When meeting directors they usually like the options of a Company Voluntary Arrangement but they do have the obvious worries about future trading.
Common questions include “we want a CVA to restructure the business, but we are worried that our intellectual property would be put at risk". Or "if we do a CVA, we may be unable to tender for new contracts”. Or “why would our client continue to work with a company in CVA”?
So, what are possible solutions to these problems? Here at KSA Group who own this website, we are pragmatic experts who will always try to help you find solutions. By using a CVA we can restructure viable but distressed companies. Sometimes this requires solving complex problems that can mean a standalone CVA is not sufficient. In appropriate circumstances we have used the following methods to address such complex scenarios.
What is a Hive Up?
Hive essentially means “to move”. An asset, or the whole business can be ‘hived’ up to a currently existing or newly formed GROUP company, we call this “groupco”.
This can be a really clean vehicle that is either newly incorporated or a company that already exists in the director’s or group portfolio. It will often have a clean balance sheet, no existing liabilities, but of course, a low credit rating, often 40-50 out of 100 or so. This is better than having no rating post CVA.
Moving assets within a group is not usually a problem for taxation (we stress that we are not tax experts and you should take your own advice from tax experts).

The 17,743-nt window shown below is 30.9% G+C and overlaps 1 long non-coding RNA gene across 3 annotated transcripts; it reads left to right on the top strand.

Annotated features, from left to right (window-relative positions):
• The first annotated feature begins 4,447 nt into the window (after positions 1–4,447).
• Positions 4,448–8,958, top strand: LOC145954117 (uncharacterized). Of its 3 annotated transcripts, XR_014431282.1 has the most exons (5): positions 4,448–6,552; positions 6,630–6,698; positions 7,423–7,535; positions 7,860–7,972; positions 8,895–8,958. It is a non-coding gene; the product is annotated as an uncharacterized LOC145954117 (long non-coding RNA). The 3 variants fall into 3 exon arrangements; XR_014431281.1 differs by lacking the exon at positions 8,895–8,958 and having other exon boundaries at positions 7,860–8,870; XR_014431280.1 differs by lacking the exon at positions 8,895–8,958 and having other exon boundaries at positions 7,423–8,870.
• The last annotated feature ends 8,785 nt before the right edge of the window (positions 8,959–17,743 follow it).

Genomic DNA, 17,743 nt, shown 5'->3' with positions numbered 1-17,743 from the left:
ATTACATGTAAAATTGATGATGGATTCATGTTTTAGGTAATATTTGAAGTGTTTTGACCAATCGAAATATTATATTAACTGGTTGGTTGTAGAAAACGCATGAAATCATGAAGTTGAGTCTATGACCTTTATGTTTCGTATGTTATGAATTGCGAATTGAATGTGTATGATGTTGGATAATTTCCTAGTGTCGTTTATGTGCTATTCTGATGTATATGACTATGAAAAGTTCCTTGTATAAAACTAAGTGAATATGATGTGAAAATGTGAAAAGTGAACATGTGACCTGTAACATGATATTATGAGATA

OR groupco can acquire the business of oldco through a business asset sale. The trading business can then make payments for the purchase of the assets to oldco, which in turn uses the receipts as the contributions into a company voluntary arrangement .
Alternatively, a newly formed company can acquire the shares of the trading company (“oldco”) which is going into a CVA, for nil or low value as the equity of the existing oldco company is often worthless.
Usually before deciding on hive up, hive out or hive down, we recommend getting an independent valuer to provide a business asset valuation.
Each situation needs careful assessment to decide the best method – call us to arrange a meeting with one of our KSA directors or regional managers to find out more.
What is a Hive Down?
The board of oldco decides to sell some or all of the assets to its newly incorporated subsidiary company, called “bottomco” and the consideration (price) for this transfer is the shares in bottomco, or a cash payment can be made. This is effectively a swap of value for shares.
Perhaps bottomco could raise new funds to achieve this. The providers of such funds must consider taking appropriate security and or the bank debt in oldco can be novated down to bottomco.
Topco is now an insolvent company, with modest or zero assets other than the shares held in bottomco which are in effect not worth anything much. It enters into the CVA - company voluntary arrangement - to repay its unsecured creditors say 30p in £1 over 5 years, or 75p in £1 in 3 months. Bottomco may then pay this to Topco in consideration for the release of the shares.
After the CVA ends, Topco could be wound up or left as a holding company for example. The people involved may buy the shares from the liquidator after a valuation from an independent party.
This process avoids what is known as "transaction at an undervalue" which is a possible breach of s238 Insolvency Act 1986.
As ever this is only a general guide, we cannot cover every scenario, so if you have a question or problem talk to us soon.
Keith Steven - Managing Director KSA Group Ltd
Call 07974 086779 or 0800 9700539 today